1. Gain territory.
Which they are doing well with the 2nd most 22m entries behind England. They’re also the only team to have had a 50:22. This is playing to their strengths with the massive boot on Jessy Tremouliere.
2. Create attack opportunities in a more unstructured environment. Or hope they kick it out into touch to give them a platform further up the field.
This hasn’t been so successful for them as they have only scored 1 try from kick returns, their vs xP is +1.9 showing it is above average but probably not giving them the return they would hope for. This doesn’t seem to really be France’s reasoning for this tactic.
3. Avoid Turnovers.
They have the most possessions/breakdown turnovers at 21, far ahead of Ireland next at 13.4. Although they are 4th when it comes to avoiding handling errors/possession.
4. Have a higher ball in play time to tire out opposition.
France have scored 5 tries in the 2nd half vs 10 in the first meaning that this part of the strategy doesn’t seem to be paying off. This could be due to the elastic band effect that we’ll touch on in a future post.
Wales are a team that will be happy with their ability to execute inside the opposition 22m. Their lineout vs xP being 27.1 points in the positive column on this side which will please Head Coach Ioan Cunningham, who was formerly Forwards Coach with the Scarlets. A big part of that is their cleanliness from the lineout having the 2nd best lineout in the competition not far behind leaders England.
They’ll be less happy about their ability to score from deep being 4th in the linebreaks chart and 4th on converting them. Only 2 of their 10 tries have come from outside the 22m.
Ireland’s attack will please new Head Coach Greg McWilliams with the 2nd most linebreaks in the competition.
Where the concern starts for Ireland is their set piece which is effecting their 22m entries (5th in the competition). Having the worst lineout in the competition is hurting their ability to get up the pitch and make those linebreaks easier to convert.
Scotland will be relatively happier with their attack creation, with 3rd most 22m entries. What is letting them down is converting those opportunities with the worst Vs xP in the competition which seems to be stemming from their inability to convert their 22m opportunities such as in the dying minute vs Wales.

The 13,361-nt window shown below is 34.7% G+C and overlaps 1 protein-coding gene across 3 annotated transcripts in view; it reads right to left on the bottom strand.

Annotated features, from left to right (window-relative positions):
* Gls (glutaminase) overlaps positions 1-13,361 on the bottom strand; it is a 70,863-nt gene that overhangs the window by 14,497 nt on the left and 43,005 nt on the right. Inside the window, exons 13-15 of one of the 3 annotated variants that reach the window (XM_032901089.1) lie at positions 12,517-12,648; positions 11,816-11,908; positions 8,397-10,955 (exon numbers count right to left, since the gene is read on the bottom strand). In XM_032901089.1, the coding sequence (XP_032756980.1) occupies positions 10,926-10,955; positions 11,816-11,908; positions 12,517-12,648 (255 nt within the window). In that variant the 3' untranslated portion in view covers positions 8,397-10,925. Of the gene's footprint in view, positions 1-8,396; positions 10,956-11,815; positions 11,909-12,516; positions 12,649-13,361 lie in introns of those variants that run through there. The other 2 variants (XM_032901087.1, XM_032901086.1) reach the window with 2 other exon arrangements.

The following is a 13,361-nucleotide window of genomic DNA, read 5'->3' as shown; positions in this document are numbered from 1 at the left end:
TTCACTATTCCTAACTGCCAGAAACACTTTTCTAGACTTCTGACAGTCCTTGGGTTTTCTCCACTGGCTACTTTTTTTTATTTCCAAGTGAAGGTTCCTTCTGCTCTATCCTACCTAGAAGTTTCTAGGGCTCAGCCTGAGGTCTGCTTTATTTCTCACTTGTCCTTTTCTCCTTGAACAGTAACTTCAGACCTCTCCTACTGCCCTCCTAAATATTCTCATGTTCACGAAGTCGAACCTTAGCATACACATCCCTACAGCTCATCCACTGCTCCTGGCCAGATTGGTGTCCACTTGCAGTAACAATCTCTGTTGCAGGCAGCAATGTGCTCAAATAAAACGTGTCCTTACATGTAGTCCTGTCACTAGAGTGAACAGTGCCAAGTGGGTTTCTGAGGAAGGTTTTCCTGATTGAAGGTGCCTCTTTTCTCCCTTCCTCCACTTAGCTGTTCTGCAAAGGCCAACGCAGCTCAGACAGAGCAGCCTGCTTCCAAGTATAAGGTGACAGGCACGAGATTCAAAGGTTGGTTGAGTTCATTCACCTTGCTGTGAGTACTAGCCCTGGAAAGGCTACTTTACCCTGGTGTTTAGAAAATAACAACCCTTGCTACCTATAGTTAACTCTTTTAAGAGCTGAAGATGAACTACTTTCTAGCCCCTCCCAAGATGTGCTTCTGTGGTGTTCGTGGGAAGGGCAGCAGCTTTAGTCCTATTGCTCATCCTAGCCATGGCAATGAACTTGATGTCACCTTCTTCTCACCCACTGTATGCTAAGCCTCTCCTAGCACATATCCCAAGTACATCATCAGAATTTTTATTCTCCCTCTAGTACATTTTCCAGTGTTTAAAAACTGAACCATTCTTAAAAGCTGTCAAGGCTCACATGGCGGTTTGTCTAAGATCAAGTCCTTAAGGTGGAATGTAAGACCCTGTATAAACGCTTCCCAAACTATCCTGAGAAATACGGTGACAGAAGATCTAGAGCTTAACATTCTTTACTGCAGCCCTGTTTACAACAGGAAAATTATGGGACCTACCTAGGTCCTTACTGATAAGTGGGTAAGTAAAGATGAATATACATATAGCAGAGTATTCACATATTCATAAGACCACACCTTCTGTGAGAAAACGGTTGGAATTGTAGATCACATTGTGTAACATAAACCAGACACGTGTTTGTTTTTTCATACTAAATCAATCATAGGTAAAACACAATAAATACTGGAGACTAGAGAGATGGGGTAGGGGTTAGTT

They’ll be hoping for more tries like their well worked try vs France in the video below.
Italy have the most run dominant game in the 2022 women’s 6 nations.
Heavy run and passing teams generally lead to more linebreaks, with Italy tied 5th with Scotland in this metric meaning they’re not really getting the return on investment from running the ball out as they’d hope. They also have the fewest 22m entries in the competition. Also teams that run the ball a lot hope to gain from penalties the opposition give away from offside or in the ruck, which Italy have vs their penalties conceded in attack but still less than Scotland and England have.
They retain the downsides of running the ball out with a handling error every 6.8 possessions being the highest in the competition although their possessions / breakdown turnover or penalty are actually 4th indicating good work there.
The beautiful thing about rugby is how there are so many different ways to win a rugby match evidently as shown above. It’ll be interesting to see how teams adapt their games after a week break and as coaches have implemented their systems, how their focus changes to the opposition more in the latter rounds.